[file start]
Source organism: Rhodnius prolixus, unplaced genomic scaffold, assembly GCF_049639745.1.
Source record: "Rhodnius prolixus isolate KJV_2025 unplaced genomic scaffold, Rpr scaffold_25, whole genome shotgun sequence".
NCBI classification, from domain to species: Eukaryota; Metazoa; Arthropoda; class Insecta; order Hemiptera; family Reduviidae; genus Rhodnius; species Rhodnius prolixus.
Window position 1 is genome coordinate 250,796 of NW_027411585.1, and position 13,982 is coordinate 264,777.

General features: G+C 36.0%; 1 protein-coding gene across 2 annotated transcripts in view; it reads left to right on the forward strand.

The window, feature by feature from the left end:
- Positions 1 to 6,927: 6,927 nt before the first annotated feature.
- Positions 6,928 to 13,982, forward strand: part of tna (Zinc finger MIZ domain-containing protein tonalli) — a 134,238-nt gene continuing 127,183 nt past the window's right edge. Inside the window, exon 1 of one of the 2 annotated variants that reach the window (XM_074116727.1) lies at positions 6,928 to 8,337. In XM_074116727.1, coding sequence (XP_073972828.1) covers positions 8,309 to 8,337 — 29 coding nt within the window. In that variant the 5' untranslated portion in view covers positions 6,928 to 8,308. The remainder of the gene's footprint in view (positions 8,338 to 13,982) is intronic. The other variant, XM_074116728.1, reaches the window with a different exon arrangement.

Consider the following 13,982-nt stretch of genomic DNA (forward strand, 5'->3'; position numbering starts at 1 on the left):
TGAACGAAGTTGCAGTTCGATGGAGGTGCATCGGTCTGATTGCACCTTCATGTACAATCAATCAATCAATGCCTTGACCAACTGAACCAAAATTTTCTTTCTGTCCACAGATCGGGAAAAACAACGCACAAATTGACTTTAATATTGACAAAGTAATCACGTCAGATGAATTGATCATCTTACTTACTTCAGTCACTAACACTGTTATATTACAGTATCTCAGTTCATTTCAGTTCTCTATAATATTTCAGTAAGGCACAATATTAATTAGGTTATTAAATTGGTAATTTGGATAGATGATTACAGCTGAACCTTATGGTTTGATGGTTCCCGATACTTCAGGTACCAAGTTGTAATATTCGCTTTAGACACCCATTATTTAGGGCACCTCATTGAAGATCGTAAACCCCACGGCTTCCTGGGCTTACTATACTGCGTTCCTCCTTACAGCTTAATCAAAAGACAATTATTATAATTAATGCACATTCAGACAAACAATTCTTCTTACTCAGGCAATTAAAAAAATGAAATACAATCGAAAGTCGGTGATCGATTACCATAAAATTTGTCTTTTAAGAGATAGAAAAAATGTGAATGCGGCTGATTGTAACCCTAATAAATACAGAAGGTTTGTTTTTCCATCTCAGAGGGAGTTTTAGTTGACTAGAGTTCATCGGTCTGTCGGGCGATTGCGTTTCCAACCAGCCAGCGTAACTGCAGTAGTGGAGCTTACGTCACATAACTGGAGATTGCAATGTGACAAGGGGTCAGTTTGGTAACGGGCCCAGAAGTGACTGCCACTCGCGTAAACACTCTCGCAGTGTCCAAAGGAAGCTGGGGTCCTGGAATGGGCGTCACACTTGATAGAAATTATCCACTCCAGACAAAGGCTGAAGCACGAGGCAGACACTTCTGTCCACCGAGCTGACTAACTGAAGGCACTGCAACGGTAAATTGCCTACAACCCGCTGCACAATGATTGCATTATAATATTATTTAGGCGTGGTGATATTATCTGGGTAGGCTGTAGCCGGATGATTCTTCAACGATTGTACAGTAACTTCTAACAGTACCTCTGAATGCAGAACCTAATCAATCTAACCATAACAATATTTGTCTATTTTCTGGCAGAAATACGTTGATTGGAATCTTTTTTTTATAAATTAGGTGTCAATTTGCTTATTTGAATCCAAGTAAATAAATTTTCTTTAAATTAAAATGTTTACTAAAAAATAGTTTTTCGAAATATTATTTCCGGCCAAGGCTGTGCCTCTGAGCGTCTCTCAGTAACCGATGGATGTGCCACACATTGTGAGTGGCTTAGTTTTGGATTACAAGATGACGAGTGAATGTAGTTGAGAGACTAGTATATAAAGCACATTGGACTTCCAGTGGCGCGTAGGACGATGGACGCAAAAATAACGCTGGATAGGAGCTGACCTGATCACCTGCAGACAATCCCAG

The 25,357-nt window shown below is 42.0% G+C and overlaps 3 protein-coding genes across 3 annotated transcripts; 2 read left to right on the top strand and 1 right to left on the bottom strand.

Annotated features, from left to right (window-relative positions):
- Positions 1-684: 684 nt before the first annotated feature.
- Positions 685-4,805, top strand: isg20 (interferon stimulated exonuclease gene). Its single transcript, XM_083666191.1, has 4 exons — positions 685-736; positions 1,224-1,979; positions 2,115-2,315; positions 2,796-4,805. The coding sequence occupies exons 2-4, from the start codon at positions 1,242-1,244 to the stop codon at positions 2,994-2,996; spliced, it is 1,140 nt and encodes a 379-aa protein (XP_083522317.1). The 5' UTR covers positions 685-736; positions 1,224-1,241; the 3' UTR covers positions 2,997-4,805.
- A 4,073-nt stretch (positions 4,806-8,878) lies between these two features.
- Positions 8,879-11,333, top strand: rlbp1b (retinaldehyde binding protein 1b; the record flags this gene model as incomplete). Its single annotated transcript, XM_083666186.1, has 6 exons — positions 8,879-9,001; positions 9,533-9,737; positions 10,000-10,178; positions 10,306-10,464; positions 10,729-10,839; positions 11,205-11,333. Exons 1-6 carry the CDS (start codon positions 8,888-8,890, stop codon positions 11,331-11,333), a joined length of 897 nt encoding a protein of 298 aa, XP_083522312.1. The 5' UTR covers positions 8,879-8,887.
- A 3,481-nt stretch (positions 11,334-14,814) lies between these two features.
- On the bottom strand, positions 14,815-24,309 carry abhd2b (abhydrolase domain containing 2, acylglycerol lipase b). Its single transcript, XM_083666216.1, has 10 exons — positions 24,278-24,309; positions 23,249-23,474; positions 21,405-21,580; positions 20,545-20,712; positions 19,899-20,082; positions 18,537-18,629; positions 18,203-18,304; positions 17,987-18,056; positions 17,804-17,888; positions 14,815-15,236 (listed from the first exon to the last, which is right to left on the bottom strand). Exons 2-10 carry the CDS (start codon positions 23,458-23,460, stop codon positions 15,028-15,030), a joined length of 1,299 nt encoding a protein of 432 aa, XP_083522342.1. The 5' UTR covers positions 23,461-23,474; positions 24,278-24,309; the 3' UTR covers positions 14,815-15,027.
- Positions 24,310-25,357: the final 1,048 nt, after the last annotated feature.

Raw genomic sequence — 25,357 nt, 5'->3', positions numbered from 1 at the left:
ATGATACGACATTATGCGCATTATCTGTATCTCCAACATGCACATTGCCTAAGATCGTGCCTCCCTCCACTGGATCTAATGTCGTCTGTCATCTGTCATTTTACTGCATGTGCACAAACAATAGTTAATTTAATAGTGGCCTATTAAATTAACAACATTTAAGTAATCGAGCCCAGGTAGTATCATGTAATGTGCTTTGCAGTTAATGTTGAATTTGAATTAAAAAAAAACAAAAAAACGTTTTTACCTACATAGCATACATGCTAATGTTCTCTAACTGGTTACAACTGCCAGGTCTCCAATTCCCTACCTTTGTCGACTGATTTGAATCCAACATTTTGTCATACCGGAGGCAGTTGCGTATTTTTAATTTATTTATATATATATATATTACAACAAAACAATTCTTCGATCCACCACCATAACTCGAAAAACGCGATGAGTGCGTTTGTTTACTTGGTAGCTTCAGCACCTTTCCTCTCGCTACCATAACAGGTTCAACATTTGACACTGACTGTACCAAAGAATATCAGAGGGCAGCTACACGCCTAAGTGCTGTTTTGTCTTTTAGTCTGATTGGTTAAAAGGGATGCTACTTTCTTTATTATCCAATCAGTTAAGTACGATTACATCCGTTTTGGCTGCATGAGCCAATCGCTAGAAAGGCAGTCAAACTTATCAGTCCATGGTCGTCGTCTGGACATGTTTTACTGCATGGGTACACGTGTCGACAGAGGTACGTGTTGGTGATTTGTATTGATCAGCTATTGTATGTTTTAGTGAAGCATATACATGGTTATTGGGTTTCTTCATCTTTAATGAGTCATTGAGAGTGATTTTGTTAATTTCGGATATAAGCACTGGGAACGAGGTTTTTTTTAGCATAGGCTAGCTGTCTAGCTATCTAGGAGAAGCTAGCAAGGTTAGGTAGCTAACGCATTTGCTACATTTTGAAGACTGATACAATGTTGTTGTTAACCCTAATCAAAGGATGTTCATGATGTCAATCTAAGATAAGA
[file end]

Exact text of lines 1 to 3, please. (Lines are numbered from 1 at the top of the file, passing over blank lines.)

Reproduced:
Source organism: Rhodnius prolixus, unplaced genomic scaffold, assembly GCF_049639745.1.
Source record: "Rhodnius prolixus isolate KJV_2025 unplaced genomic scaffold, Rpr scaffold_25, whole genome shotgun sequence".
NCBI classification, from domain to species: Eukaryota; Metazoa; Arthropoda; class Insecta; order Hemiptera; family Reduviidae; genus Rhodnius; species Rhodnius prolixus.